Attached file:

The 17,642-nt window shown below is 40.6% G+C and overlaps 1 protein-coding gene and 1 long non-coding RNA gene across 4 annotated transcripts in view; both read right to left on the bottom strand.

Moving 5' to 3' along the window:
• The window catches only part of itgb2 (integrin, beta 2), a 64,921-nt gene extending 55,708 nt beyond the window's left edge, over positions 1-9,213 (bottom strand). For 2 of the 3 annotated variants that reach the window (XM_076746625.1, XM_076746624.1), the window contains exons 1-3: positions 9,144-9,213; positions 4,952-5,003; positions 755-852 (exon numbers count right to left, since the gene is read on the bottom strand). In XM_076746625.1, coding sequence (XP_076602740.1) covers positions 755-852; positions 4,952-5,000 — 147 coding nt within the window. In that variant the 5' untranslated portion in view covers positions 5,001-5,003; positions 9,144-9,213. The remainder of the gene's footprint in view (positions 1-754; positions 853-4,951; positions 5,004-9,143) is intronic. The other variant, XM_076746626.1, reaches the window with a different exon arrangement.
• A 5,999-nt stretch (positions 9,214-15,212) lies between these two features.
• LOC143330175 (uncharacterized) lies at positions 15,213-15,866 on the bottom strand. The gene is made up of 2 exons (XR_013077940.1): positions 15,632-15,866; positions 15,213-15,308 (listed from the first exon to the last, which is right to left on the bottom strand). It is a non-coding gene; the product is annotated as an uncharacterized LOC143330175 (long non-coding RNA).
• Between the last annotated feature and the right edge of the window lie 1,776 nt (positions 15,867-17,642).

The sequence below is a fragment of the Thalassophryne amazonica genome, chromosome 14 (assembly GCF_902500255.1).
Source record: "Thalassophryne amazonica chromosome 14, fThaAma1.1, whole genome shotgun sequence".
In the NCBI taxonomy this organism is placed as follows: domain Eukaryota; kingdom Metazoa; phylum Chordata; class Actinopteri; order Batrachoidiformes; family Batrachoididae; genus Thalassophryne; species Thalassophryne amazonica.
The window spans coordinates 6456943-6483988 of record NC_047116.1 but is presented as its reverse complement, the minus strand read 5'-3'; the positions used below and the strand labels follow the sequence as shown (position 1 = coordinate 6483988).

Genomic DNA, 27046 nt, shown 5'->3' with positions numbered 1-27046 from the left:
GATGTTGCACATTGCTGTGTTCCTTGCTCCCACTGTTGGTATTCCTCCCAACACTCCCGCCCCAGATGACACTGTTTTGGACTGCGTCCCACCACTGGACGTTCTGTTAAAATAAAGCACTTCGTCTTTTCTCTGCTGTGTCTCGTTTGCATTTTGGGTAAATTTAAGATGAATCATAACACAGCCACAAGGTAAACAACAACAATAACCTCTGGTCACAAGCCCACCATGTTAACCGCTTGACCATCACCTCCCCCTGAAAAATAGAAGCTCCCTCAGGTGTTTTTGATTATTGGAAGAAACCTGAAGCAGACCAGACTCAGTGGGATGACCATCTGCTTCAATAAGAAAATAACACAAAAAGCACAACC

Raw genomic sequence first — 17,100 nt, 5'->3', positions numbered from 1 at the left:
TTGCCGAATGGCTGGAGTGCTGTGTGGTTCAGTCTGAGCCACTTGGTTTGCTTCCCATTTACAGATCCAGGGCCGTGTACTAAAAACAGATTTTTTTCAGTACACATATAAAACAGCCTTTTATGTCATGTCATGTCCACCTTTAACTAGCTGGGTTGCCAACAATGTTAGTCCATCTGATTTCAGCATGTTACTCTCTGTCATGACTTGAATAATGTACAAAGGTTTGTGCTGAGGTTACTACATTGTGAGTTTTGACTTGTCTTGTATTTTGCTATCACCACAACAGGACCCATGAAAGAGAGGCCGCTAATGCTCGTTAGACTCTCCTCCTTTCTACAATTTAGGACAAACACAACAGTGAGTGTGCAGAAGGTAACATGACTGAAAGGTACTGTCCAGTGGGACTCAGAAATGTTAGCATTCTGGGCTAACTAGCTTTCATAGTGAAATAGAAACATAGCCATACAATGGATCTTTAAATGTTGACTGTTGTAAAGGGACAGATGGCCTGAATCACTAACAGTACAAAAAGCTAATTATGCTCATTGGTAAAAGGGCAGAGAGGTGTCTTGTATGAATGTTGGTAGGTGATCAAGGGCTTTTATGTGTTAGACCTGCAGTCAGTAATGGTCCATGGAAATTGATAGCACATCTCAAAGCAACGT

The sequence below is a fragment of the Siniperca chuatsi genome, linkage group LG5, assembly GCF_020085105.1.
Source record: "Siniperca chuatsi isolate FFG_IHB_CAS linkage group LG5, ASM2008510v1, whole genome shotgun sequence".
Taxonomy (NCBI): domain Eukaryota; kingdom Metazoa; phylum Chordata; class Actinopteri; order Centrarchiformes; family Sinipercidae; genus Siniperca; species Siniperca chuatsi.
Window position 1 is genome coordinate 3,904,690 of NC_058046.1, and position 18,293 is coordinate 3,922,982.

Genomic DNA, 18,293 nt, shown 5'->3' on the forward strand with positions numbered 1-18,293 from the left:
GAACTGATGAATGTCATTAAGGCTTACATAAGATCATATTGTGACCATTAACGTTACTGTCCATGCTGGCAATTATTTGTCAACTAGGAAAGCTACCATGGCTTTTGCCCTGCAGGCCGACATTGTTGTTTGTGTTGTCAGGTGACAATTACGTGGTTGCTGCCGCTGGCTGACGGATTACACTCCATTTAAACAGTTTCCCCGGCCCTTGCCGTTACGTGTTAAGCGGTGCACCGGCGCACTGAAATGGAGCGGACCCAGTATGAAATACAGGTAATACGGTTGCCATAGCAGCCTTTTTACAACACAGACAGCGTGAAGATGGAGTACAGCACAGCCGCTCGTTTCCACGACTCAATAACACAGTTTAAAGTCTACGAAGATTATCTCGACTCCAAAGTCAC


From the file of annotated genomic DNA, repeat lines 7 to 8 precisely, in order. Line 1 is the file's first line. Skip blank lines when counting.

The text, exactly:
The sequence below is a fragment of the Thalassophryne amazonica genome, chromosome 14 (assembly GCF_902500255.1).
Source record: "Thalassophryne amazonica chromosome 14, fThaAma1.1, whole genome shotgun sequence".